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  • br Materials and methods br Results and discussion br Conclu


    Materials and methods
    Results and discussion
    Conclusions Data about the ability of non-conventional ligands to operate class-A GPCRs have been accumulating. Specifically, increasing evidence indicates that oxysterols, oxidized derivatives of cholesterol, are involved in many activities that are not strictly associated with cholesterol metabolism and may act as emergency signaling molecules in neurodegenerative disorders, including demyelinating diseases [29]. Different research groups, ours included, have recently described the ability of oxysterols to bind not only to their canonical receptors (the oxysterol receptors LXRs), but to also show a ‘promiscuous’ behavior in activating, in a specific but not selective manner, other receptors, namely selected GPCRs. In particular, the three investigated GPCRs show a common binding space, in which oxysterols can place themselves with different local arrangements. This evidence may explain the different potency of the same oxysterol on each individual receptor. Our data suggest that each of these three class-A GPCRs shows higher sensitivity to a specific oxysterol and a different activation threshold which potentially differentiates the final biological effect of these compounds, depending on the site of production, their concentration, specific spatio-temporal features and the typical receptor Metformin pattern of the targeted cell/tissue. Besides being common molecular targets of oxysterols, EBI2, CXCR2 and GPR17 are phylogenetically related to each other and also participate in CNS inflammatory responses. Notably, these three receptors respond to other already characterized independent families of endogenous ligands, which are known to participate to the onset and/or resolution of the inflammatory reaction. It is not a chance that oxysterols are also produced locally at high concentrations under distinct pathological conditions, such as ischemic, inflammatory, neurodegenerative and neoplastic diseases. Of interest, UDPglucose, one of the canonical ligands of GPR17, increases the affinity or potency of 22R-, 7α- and 27-hydroxycholesterol, suggesting that conventional and non-conventional ligands may work together under danger conditions. We thus hypothesize that oxysterols may act as immediate emergency signals alerting specific GPCRs, likely to ‘prime’ towards their conventional ligands; alternatively, oxysterols may act transversally to ‘synchronize’ some GPCRs and induce them to act together, maybe via the formation of homomers or heteromers mediating distinct biological effects. Such a transversal role for oxysterols challenges a classical pharmacological paradigm according to which a family of endogenous ligands specifically interacts with just one single class-A GPCR. According to our data, CXCR2 and GPR17 are operated by oxysterols as promiscuous ligands, making this class of ligands a ‘fil rouge’ linking oxidative stress, inflammation and neurodegeneration. Future studies will clarify the extent of oxysterol involvement in class-A GPCR inter-operability and the pathophysiological significance of this common transversal receptor activation process.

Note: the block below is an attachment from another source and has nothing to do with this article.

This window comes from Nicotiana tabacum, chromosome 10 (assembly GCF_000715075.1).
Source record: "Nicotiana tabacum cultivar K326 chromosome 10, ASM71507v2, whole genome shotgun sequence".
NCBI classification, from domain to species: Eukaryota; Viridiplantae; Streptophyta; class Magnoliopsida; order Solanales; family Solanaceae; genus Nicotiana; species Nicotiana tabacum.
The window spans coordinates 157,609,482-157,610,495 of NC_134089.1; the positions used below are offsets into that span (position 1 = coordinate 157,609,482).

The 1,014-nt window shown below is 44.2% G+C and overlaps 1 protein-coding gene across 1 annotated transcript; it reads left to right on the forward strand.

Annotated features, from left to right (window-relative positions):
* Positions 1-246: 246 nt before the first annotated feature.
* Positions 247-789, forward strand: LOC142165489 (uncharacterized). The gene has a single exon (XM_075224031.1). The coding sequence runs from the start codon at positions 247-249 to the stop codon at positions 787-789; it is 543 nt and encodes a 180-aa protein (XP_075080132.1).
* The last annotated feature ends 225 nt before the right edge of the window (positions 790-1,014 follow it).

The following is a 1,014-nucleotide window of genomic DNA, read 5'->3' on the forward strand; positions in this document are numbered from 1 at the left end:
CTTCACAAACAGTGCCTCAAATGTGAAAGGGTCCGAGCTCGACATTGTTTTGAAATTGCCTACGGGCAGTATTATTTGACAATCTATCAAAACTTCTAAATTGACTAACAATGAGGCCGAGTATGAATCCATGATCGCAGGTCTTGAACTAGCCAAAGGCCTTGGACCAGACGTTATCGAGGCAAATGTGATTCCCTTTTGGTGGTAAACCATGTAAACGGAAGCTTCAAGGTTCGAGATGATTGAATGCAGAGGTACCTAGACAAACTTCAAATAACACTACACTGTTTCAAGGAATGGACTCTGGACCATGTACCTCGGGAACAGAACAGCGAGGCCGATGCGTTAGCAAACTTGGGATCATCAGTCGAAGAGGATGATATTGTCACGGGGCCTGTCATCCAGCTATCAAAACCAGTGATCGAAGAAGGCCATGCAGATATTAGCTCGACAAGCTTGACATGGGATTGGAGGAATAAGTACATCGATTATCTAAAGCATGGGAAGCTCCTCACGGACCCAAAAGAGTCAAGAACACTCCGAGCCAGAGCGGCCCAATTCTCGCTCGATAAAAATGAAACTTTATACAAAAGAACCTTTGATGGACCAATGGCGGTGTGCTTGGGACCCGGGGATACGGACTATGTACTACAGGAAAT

Acknowledgments Authors are deeply grateful to the Italian Multiple Sclerosis Foundation (FISM) for the financial support (Project N. 2013/R1 to MPA).
    EBV Infection Epstein–Barr virus (EBV, human herpesvirus 4) was discovered 50 years ago, when Epstein, Achong, and Barr used electron microscopy to identify viral particles in Burkitt's lymphoma cells. It belongs to the lymphocryptovirus (LCV) genus of the gammaherpesvirus subfamily (Fig. 1A). The EBV genome, which consists of a linear, double-stranded DNA molecule that encodes close to 100 viral genes, is enclosed in a nuclear capsid surrounded by a protein tegument, which in turn, is surrounded by a glycoprotein-coated viral envelope. The glycoproteins are important for virus tropism, host selectivity, and infection.
    Immune Response and Immune Evasion